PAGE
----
The variety of worlds science fiction accustoms us to, through imagination, is training for thinking about the actual changes—sometimes catastrophic, often confusing—that the real world funnels at us year after year. It helps us avoid feeling quite so gob-smacked.
Samuel Delany on how science fiction writers are shaping the future.explore-blog)
Tavalodi Digar - Forough Farrokhzad from Tanha Sedast Ke Mimanad (What remains is voice)
A few times in my life I’ve had moments of absolute clarity. When for a few brief seconds the silence drowns out the noise and I can feel rather than think, and things seem so sharp and the world seems so fresh. It’s as though it had all just come into existence. I can never make these moments last. I cling to them, but like everything, they fade. I have lived my life on these moments. They pull me back to the present, and I realize that everything is exactly the way it’s meant to be.
— Christopher Isherwood, A Single Man (via misswallflower)
Maybe you would be better if you allowed yourself to be what you are.
Every man takes the limits of his own field of vision for the limits of the world.
— Arthur Schopenhauer, Studies in Pessimism: The Essays (via liquidnight)
Questlove is everything.
Be not afraid of greatness. Some are born great, some achieve greatness, and others have greatness thrust upon them.
— William Shakespeare (via his play “Twelfth Night”), who on this day in 1564 is believed to have been born in the English parish of Stratford-upon-Avon. Happy 450th Birthday, Bard of Avon! (via nypl)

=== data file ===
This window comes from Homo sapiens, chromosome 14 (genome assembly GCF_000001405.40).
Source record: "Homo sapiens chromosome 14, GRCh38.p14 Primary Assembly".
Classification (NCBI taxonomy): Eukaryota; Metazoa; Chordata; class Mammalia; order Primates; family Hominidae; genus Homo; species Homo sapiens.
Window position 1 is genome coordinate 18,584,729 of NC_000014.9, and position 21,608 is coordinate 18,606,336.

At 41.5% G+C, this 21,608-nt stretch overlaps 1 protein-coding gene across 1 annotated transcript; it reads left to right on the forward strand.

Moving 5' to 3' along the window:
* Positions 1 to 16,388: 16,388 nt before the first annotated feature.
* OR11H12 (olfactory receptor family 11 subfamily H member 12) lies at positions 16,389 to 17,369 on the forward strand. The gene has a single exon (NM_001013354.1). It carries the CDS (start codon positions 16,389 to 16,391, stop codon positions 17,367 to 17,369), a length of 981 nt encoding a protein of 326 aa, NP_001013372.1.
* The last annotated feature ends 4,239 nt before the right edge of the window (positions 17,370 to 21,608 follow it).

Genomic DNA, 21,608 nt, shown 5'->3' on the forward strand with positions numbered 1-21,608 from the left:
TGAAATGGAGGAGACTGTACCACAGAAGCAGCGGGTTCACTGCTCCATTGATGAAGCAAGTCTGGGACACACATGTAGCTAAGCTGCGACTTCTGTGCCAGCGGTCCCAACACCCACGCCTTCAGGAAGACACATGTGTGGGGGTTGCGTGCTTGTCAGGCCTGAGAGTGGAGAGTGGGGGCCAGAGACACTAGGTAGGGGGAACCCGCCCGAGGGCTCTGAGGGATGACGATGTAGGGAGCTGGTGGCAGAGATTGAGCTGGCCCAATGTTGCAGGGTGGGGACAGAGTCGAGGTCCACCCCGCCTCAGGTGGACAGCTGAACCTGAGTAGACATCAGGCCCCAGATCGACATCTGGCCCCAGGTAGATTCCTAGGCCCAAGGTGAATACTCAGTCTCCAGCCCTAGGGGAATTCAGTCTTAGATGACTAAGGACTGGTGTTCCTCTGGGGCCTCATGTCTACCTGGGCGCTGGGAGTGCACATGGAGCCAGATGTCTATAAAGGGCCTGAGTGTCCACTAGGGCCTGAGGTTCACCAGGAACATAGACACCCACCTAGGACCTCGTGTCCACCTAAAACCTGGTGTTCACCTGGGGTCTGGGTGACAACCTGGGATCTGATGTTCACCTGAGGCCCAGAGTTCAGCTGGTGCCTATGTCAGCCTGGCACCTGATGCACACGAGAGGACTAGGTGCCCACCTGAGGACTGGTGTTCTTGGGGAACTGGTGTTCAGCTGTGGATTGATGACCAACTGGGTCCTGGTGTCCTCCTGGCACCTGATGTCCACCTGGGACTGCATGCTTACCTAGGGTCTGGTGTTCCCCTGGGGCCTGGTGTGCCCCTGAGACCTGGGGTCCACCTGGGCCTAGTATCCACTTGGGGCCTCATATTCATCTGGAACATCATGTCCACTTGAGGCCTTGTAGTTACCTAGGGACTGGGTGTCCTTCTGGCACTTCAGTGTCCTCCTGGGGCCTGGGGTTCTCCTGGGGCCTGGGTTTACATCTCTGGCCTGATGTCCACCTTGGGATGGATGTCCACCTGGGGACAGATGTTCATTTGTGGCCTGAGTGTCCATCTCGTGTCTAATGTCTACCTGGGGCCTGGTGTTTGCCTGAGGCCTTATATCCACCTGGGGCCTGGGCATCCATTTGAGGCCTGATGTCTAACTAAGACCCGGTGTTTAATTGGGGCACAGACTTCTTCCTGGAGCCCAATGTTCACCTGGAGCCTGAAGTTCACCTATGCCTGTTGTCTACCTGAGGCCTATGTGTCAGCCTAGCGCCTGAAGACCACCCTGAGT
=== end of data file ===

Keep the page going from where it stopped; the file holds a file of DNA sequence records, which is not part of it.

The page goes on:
What has changed in 450 years of performing, reading, writing Shakespeare? The history of women interacting with Shakespeare’s plays is also the history of women’s rights, suffrage, and of the feminist movement. It is a history of women being silenced and of finding ways to speak out anyway. Shakespeare has been, and is, an uneasy ally in this history. He complicates but also enriches our idea of what a woman is. Too often we are still Katherinas, forced to compromise our dignity in order to retain our voice, or else our insistence on speaking is blamed for our tragedies, like Juliet. But the reason why we still read Shakespeare’s women, is that they are women. Goneril, Juliet, and Katherina are finally not ciphers. Whatever else they may be, they are true women, and they have true voices.